During the course of last year, there were many times where my spotter, whether it was my father or someone else, heard me complain about something that happened on the track. It is a fact that drivers are going to complain to someone about what is happening around us. That's not to say that I ever "chewed out" my spotter, but there were times where I was upset about the situation that was happening around me, and I felt the need to complain.

With all that being said, I now have a new perspective on the role of a spotter, because I finally had the opportunity to climb on top of a spotters' stand and spot for an old friend of mine.

It all started when I was preparing to leave for Speedweeks at Daytona in mid-February. My cell phone rang and I discovered it was Steve Law, a good friend of my father. My father's friends don't always call me, but it turns out Steve's son, Les, was racing at New Smyrna Speedway in his truck, and Steve was calling to see if I would spot for Les.

After a few minutes of discussion, I decided this would be a great chance for me to see what it is really like from a spotters' stand and I agreed to do it. I had to warn him, though, that I had never spotted for anyone during a real race. I had done it for practice, but I had never had the chance to do so during a race. he was fine with it, which made me even more nervous.

Before I can go any further I have to give you a little background on our friendship with Steve and his wife, Linda. Steve and my dad were nearly inseparable before I was born. Steve ran a Dirt Late Model and my dad would crew chief for him at the races. They would also work together on Kenny essary's Dirt Late Model (Kenny was inducted in to the Dirt Late Model hall of Fame in 2006).

When I arrived at New Smyrna I was not only excited about getting the chance to spot, but also because I had a chance to validate all the stories my dad had always told me. one of those was when my father punched a Late Model after the driver had spun out Kenny in the a-main. hearing Steve tell it made me realize my dad wasn't exaggerating the story in the least bit. Steve remembers moving out of the way on the pit road so that the drivers could get back to the trailers when the race was over. Then he looked over to see my dad standing right in the middle of pit road. he said he actually yelled at him "you're on your own this time, Chuck! I'm not fighting a d_ _ _ car."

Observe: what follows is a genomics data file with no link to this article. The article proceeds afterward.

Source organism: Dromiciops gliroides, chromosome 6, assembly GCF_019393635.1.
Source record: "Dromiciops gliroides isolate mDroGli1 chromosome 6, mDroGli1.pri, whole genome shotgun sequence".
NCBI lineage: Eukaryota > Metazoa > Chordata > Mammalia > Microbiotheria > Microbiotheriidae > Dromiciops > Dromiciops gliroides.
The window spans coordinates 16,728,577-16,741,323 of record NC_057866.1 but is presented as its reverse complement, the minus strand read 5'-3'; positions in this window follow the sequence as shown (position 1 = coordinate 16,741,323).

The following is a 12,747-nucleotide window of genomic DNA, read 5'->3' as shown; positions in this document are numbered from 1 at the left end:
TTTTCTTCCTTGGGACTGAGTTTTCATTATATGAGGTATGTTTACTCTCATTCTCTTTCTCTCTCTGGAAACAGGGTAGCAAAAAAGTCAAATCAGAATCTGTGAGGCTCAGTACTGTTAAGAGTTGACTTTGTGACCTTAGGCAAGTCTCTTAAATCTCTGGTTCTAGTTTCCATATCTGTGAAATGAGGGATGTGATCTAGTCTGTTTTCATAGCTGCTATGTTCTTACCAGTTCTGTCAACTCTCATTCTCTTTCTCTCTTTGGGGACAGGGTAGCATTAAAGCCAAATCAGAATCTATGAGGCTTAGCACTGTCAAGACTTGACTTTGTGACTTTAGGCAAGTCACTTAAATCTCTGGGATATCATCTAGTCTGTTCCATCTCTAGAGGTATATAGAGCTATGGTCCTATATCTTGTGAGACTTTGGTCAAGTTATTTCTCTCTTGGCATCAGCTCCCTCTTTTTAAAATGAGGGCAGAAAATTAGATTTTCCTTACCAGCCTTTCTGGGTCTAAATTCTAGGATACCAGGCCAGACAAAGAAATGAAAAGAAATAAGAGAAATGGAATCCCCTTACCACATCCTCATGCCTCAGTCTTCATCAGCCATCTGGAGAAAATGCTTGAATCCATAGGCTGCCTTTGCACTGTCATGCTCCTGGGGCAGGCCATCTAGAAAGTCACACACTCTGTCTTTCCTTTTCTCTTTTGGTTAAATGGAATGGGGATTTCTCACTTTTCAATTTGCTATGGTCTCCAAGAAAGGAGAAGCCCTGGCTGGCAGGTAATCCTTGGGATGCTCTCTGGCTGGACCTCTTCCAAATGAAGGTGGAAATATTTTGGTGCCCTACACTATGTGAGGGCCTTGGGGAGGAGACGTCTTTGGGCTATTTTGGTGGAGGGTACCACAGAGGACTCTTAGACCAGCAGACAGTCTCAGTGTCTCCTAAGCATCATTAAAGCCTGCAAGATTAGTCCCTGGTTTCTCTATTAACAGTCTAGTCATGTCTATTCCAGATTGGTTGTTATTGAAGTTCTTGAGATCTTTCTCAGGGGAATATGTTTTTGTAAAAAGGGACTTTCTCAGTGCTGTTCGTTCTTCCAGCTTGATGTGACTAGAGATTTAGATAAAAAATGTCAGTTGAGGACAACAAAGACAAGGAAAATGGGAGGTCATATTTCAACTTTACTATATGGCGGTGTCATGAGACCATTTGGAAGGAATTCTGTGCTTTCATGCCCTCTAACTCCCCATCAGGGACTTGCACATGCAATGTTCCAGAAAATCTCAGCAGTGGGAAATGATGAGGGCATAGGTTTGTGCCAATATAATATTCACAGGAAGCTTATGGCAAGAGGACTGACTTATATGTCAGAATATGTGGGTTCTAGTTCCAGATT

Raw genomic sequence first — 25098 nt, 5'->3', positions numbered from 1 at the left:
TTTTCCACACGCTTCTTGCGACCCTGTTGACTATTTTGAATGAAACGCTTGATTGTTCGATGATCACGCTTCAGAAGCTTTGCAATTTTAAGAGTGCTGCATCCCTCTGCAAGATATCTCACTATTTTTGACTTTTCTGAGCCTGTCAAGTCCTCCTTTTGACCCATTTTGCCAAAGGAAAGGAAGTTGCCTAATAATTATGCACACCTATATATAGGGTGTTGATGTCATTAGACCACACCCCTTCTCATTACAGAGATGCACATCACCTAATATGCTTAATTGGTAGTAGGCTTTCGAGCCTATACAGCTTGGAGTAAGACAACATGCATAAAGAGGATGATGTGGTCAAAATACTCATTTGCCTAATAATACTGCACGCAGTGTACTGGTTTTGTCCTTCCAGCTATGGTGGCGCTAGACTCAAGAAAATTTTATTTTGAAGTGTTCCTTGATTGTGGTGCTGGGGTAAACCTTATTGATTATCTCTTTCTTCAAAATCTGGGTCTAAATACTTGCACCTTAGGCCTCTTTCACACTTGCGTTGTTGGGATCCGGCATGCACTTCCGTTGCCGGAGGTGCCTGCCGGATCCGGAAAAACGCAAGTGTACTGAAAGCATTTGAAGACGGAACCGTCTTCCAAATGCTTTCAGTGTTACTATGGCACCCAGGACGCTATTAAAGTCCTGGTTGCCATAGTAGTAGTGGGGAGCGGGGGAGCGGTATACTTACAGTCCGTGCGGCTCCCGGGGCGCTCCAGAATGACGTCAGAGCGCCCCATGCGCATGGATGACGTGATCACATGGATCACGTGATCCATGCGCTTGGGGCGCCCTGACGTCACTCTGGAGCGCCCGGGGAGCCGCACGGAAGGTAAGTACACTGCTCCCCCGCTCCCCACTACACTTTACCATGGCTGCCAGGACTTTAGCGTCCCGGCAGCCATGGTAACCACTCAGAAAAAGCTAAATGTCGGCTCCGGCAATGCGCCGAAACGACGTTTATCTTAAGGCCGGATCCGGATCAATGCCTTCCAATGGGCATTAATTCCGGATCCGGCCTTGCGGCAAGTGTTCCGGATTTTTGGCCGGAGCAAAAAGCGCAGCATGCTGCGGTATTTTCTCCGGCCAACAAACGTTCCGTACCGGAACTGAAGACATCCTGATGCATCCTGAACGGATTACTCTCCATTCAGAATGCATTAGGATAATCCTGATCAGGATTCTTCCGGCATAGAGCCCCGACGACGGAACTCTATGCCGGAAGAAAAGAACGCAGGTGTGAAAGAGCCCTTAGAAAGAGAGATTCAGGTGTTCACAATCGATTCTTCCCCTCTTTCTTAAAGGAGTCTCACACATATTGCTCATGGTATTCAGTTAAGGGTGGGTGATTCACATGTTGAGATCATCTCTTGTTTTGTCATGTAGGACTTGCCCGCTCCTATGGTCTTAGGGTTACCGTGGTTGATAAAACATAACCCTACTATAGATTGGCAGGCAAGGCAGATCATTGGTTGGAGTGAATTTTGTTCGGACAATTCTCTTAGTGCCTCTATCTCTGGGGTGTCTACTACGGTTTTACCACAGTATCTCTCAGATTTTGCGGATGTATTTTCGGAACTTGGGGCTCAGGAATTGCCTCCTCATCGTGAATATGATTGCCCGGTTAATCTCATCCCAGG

My father waited for the driver to come by and proceeded to punch through the car's shroud and ductwork, in hopes of actually reaching the radiator. he failed to puncture it, but I know the driver had to be thinking, "I'm not messing with this guy if he's going to punch my car. I'm not even going to think what he could do to me."

The Laws and gibsons have kept in touch over the years and Les started racing about the same time I did. he started out in Bandoleros, eventually graduated into Late Models, and has run a few hooters Pro Cup races as well. But Steve will tell you that the Pro Truck they are racing right now is the most fun of all.

"We built this truck from the ground up," says Steve. "Les's girlfriend's father built the chassis and we put a lot of hard work into getting it (to New Smyrna)."

Going Right To WorkFrom the moment I arrived, I assumed would have the chance to spot for him during practice or during a heat race to familiarize myself with the track and how Les likes his spotters to talk to him. however, I arrived late because of the Gatorade Duels at Daytona. The thing about the trucks is on this day they were not running a heat race. Instead, they were drawing for positions. I prayed he would start up front. They had a large field of 25 trucks there that night, and I expected a wreck-fest on the half-mile oval. Luckily, Les started up front, drawing the fifth starting position.